About Kristin Comeforo, Ph.D.: Kristin Comeforo is the Director of the MA in Communication at the University of Hartford. As Director of the graduate program, Dr. Comeforo supports students, faculty, and the curriculum for the program. She oversees admissions to the program, serves as the main informational contact, and acts as the primary advisor for all new students, helping them select and register for courses. Dr. Comeforo also leads the Graduate Committee, which oversees the curriculum, develops new courses, and works to maintain overall excellence in the course offerings. In addition to teaching and administering the graduate program, Dr. Comeforo maintains a robust line of research, which focuses on gender and LGBTQ representation across various forms of “media” such as selfies, teen magazines, and social media discourse.
Dr. Comeforo’s education background includes a Bachelor of Science in Management Science from the State University of New York at Geneseo, an MBA in Global Marketing from the American Graduate School of International Management, and a PhD in Communication from Rutgers University. As an Associate Professor, Dr. Comeforo brings an eclectic mix of industry experience across almost every aspect of integrated marketing communication to the University of Hartford’s classrooms, where she mainly teaches advertising and other integrated branding communication courses.
[MastersinCommunications.com] Could you please provide an overview of the University of Hartford’s Master of Arts in Communication program, and how it is structured? What learning outcomes can students expect from this program?
[Dr. Comeforo] The University of Hartford’s MA in Communication is a solid generalist program, which values both theory and hands on research. With only two required courses, our program is flexible so that students can focus on an emphasis area that best suits their interests or career goals.
Our required courses are CMM650 – Seminar in Communication and CMM655 – Research Methods. Seminar in Communication is a survey class that highlights communication theory through current trends in communication research. Students spend time with academic journals to see what research is in the field and engage emerging theories within media, human communication, and integrated communication. Research Methods takes a hands-on approach to research methodologies. Students learn and practice both qualitative and quantitative methods, including SPSS [Statistical Package for the Social Sciences].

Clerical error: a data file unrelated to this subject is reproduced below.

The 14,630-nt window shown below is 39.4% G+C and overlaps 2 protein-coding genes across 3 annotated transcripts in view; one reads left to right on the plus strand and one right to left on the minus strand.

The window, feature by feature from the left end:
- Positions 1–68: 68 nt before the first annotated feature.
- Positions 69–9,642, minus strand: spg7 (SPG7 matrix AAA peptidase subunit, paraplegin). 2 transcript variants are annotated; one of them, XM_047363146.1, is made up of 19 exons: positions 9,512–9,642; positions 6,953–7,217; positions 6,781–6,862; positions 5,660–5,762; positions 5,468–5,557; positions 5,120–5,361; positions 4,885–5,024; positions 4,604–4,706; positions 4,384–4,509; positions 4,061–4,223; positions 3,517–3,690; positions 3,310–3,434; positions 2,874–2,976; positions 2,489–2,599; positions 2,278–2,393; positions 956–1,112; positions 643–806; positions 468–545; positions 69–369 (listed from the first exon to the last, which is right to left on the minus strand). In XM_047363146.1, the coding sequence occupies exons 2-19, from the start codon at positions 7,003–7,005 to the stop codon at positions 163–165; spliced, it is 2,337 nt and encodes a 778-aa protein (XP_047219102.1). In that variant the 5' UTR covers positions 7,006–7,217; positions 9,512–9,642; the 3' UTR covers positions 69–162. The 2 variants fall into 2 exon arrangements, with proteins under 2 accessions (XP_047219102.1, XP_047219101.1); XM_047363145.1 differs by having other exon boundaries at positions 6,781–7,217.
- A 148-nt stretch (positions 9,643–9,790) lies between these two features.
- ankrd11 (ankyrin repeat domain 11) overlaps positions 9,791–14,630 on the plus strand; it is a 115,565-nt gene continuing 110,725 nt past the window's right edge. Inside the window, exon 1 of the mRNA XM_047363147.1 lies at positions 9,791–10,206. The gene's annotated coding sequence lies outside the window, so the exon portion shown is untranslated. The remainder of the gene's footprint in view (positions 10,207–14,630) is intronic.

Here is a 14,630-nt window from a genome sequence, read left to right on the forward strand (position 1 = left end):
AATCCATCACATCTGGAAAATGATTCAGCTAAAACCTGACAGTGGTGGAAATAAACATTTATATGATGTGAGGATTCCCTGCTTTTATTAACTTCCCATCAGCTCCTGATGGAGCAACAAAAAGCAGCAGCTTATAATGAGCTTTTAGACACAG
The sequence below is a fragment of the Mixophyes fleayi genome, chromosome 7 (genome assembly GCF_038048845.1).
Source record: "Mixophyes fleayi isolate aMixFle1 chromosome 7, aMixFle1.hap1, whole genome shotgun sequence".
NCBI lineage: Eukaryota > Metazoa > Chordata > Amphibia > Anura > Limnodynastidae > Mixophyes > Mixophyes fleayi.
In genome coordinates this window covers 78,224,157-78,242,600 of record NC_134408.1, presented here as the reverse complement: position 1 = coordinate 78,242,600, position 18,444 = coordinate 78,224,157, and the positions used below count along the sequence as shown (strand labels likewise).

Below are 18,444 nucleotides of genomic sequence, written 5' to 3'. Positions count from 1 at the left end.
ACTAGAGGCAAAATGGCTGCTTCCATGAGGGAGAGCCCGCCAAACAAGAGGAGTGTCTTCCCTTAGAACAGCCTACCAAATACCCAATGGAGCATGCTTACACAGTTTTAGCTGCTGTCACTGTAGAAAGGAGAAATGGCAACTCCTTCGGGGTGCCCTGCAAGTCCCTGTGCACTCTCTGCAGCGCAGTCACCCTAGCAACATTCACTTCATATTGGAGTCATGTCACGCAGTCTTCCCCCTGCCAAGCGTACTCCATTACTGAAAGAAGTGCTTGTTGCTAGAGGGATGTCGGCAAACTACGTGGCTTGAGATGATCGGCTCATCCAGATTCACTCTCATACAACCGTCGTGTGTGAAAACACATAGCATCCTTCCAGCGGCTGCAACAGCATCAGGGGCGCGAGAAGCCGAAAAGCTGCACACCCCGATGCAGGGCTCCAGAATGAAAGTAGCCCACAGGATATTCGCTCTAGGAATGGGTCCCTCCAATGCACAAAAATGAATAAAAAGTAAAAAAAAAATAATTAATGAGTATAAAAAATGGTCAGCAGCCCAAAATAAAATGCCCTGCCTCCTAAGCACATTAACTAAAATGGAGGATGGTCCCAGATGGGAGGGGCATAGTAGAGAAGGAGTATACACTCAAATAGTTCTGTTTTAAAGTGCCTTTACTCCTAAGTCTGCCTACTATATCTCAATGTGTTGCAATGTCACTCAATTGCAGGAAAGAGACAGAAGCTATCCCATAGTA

Beyond these two required courses, students have 21-27 credits to craft a more individualized course of study. We currently offer three emphases – Media, Human Communication Studies, and Integrated Communication.
Our “Media” emphasis takes a critical media studies approach, which encourages media literacy. Students practice “reading” a variety of media/cultural products through the lenses of gender, race, class, etc. We are particularly interested in uncovering how power and privilege control the media message, and what this means for our experiences as people in everyday life.
Our “Human Communication Studies” emphasis highlights the more traditional areas of communication such as interpersonal and organizational communication. This is our most versatile emphasis in that it can be applied to so many different professional fields – management, marketing, human resources, to name a few.
Our “Integrated Communication” emphasis focuses on branded communication such as advertising, public relations, and corporate communication. Courses combine critical analysis of case studies/examples with more hands-on campaign execution. Students research, plan, and execute campaigns in a variety of contexts (i.e. digital & social media, product launches, and intercultural environments) and can take a multimedia production class to solidify technical skills.
[MastersinCommunications.com] For their final graduation requirement, students of the University of Hartford’s Master of Arts in Communication program can choose between completing a master’s thesis or additional courses and a comprehensive examination. Could you please elaborate on both of these options, and what they entail?